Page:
Rebars Physical Characteristics

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Rebars Physical Characteristics

Rebars Physical Characteristics

Steel has a thermal expansion coefficient nearly equal to that of modern concrete. If this were not so, it would cause problems through additional longitudinal and perpendicular stresses at temperatures different from the temperature of the setting. Although rebar has ribs that bind it mechanically to the concrete, it can still be pulled out of the concrete under high stresses, an occurrence that often accompanies a larger-scale collapse of the structure. To prevent such a failure, rebar is either deeply embedded into adjacent structural members (40-60 times the diameter), or bent and hooked at the ends to lock it around the concrete and other rebar. This first approach increases the friction locking the bar into place, while the second makes use of the high compressive strength of concrete.

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Common rebar is made of unfinished tempered steel, making it susceptible to rusting. Normally the concrete cover is able to provide a pH value higher than 12 avoiding the corrosion reaction. Too little concrete cover can compromise this guard through carbonation from the surface, and salt penetration. Too much concrete cover can cause bigger crack widths which also compromises the local guard. As rust takes up greater volume than the steel from which it was formed, it causes severe internal pressure on the surrounding concrete, leading to cracking, spalling, and ultimately, structural failure. This phenomenon is known as oxide jacking. This is a particular problem where the concrete is exposed to salt water, as in bridges where salt is applied to roadways in winter, or in marine applications. Uncoated, corrosion-resistant low carbon/chromium (microcomposite), epoxy-coated, galvanized or stainless steel rebars may be employed in these situations at greater initial expense, but significantly lower expense over the service life of the project. Extra care is taken during the transport, fabrication, handling, installation, and concrete placement process when working with epoxy-coated rebar, because damage will reduce the long-term corrosion resistance of these bars. Even damaged bars have shown better performance than uncoated reinforcing bars, though issues from debonding of the epoxy coating from the bars and corrosion under the epoxy film have been reported. These bars are used in over 70,000 bridge decks in the USA.[8]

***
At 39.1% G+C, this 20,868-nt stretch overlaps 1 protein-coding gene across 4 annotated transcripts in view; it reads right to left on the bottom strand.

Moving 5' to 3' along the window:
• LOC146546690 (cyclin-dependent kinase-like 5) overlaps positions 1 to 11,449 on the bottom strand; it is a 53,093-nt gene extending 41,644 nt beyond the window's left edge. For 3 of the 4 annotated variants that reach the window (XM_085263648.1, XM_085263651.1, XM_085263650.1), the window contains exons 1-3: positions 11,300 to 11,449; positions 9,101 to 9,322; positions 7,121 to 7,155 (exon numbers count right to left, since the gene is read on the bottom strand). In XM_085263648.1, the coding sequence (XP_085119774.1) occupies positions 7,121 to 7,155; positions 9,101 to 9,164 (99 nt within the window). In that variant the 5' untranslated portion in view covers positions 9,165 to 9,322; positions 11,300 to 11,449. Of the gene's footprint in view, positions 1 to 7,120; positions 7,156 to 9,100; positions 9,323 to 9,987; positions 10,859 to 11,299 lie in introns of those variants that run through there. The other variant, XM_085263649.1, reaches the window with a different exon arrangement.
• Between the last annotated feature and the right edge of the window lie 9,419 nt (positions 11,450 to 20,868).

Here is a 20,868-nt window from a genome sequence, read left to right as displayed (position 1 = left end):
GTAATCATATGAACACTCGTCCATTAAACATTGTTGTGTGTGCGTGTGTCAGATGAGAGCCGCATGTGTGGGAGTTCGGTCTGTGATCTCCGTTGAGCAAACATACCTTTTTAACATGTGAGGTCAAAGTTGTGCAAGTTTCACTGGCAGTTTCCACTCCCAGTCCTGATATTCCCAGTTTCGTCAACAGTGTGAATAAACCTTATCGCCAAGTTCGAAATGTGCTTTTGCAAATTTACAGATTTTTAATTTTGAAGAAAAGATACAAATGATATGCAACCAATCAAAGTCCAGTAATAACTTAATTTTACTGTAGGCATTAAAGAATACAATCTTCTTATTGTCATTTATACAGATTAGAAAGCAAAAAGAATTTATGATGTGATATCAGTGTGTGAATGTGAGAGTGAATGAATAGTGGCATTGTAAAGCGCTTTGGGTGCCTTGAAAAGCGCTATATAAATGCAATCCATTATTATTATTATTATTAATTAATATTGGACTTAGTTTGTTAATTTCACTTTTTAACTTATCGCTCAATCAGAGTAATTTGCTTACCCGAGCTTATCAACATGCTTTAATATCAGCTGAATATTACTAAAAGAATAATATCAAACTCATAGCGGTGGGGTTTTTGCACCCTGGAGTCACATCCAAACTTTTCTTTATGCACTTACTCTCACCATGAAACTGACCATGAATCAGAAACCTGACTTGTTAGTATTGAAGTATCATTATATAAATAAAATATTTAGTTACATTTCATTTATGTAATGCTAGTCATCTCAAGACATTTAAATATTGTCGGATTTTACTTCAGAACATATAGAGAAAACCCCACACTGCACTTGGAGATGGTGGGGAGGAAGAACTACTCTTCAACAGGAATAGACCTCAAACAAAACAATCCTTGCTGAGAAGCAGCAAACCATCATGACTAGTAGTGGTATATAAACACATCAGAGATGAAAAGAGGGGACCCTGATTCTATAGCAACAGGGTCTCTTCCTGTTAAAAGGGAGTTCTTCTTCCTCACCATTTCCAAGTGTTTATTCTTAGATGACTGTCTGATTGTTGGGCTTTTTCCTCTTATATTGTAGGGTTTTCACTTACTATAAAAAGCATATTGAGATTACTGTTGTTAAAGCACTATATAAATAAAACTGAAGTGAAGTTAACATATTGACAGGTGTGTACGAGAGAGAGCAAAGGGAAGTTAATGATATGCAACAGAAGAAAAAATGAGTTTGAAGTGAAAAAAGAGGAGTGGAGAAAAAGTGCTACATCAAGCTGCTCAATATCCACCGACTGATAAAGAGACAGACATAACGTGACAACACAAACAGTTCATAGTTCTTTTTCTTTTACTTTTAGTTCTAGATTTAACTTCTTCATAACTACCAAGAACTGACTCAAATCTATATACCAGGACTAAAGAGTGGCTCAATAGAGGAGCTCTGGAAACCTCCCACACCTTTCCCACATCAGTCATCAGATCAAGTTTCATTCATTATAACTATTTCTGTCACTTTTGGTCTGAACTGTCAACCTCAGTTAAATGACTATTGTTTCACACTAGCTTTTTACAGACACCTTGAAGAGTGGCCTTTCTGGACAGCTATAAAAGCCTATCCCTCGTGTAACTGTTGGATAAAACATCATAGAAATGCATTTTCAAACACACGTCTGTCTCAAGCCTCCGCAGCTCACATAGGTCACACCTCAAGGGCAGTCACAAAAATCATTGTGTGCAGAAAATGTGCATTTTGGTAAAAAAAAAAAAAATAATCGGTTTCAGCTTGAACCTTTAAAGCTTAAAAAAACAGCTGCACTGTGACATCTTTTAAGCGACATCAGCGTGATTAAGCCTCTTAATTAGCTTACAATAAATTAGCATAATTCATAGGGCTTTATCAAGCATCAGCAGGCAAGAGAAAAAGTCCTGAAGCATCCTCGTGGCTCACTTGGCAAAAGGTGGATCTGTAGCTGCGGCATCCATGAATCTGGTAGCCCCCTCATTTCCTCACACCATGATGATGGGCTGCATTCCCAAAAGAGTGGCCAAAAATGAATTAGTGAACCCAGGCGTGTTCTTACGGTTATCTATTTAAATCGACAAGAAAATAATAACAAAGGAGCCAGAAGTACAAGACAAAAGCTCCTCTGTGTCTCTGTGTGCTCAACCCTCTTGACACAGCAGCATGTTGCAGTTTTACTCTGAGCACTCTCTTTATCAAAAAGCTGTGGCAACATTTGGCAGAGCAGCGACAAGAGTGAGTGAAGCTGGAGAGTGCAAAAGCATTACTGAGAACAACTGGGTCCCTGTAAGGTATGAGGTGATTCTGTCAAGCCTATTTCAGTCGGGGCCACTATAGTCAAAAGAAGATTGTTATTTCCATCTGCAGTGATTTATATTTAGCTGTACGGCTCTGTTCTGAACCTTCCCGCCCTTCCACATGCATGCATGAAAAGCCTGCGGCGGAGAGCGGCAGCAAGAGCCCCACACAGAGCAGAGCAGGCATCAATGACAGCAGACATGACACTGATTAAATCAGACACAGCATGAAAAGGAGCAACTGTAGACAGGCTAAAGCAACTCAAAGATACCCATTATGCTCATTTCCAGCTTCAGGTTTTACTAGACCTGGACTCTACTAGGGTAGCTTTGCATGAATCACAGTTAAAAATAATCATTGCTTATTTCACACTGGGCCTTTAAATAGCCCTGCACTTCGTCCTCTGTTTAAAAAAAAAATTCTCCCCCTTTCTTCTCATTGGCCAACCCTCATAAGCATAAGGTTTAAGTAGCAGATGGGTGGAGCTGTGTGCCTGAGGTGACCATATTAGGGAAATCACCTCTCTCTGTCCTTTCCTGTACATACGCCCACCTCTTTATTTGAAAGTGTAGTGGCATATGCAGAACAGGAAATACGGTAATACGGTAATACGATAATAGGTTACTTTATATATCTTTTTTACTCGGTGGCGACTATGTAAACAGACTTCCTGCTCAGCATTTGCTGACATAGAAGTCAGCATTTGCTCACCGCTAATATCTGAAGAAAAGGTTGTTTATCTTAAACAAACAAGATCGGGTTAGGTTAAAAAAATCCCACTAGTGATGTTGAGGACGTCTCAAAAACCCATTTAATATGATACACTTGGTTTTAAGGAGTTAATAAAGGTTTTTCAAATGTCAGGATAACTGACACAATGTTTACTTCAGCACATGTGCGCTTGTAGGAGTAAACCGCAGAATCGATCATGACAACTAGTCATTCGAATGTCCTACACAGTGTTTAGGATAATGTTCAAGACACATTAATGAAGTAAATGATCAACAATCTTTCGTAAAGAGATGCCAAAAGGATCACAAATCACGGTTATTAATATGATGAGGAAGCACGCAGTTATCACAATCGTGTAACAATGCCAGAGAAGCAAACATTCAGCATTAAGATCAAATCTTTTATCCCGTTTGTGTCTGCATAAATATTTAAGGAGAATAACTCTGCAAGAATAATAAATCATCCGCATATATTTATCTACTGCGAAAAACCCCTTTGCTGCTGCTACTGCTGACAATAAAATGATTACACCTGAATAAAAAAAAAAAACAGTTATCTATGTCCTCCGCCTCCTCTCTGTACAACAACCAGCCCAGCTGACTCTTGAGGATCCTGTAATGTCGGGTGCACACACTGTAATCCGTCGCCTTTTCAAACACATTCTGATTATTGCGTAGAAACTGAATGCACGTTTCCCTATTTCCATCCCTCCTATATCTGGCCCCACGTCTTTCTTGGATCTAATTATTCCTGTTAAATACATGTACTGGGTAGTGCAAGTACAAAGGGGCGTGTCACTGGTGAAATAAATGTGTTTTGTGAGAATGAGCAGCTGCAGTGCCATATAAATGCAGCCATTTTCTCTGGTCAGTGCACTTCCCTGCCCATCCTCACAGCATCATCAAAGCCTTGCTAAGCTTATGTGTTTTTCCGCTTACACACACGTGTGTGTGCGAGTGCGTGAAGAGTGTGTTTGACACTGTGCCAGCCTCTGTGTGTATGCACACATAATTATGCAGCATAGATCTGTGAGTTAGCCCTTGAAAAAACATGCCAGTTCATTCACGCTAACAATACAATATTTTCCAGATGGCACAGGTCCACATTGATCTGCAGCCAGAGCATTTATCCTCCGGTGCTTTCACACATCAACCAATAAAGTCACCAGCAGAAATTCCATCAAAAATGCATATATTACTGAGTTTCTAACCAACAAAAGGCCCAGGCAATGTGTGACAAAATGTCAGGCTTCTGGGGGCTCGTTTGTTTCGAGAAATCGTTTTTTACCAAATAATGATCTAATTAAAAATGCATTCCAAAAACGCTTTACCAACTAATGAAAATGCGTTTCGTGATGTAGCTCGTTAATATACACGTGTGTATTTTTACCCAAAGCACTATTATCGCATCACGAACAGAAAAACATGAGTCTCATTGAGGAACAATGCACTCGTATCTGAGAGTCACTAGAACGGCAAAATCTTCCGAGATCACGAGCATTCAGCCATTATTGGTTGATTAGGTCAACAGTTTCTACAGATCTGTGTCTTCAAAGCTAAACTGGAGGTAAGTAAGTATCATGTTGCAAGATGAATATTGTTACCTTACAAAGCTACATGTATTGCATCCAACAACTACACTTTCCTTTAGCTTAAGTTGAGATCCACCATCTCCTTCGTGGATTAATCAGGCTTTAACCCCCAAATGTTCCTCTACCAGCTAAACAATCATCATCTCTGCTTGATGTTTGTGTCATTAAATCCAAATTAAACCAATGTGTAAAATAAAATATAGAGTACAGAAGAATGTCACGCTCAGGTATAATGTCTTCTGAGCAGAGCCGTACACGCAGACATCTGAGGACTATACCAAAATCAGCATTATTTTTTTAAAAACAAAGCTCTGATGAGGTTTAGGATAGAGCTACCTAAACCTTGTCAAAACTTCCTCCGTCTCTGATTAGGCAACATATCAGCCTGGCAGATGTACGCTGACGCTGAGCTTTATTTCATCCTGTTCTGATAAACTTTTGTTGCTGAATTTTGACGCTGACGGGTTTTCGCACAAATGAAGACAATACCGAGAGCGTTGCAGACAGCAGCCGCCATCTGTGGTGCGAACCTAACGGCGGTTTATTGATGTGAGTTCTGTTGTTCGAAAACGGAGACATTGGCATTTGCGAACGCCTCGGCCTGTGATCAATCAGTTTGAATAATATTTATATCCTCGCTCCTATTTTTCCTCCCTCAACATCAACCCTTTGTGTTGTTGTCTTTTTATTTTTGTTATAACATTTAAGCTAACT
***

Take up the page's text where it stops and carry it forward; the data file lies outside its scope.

Fiber-reinforced polymer rebar is also used in high-corrosion environments. It is available in many forms, such as spirals for reinforcing columns, common rods, and meshes. Most commercially available rebar is made from unidirectional glass fibre reinforced thermoset resins.

Reinforcing steel can also be displaced by impacts such as earthquakes, resulting in structural failure. The prime example of this is the collapse of the Cypress Street Viaduct in Oakland, California as a result of the 1989 Loma Prieta earthquake, causing 42 fatalities. The shaking of the earthquake caused rebars to burst from the concrete and buckle. Updated building designs, including more circumferential rebar, can address this type of failure.

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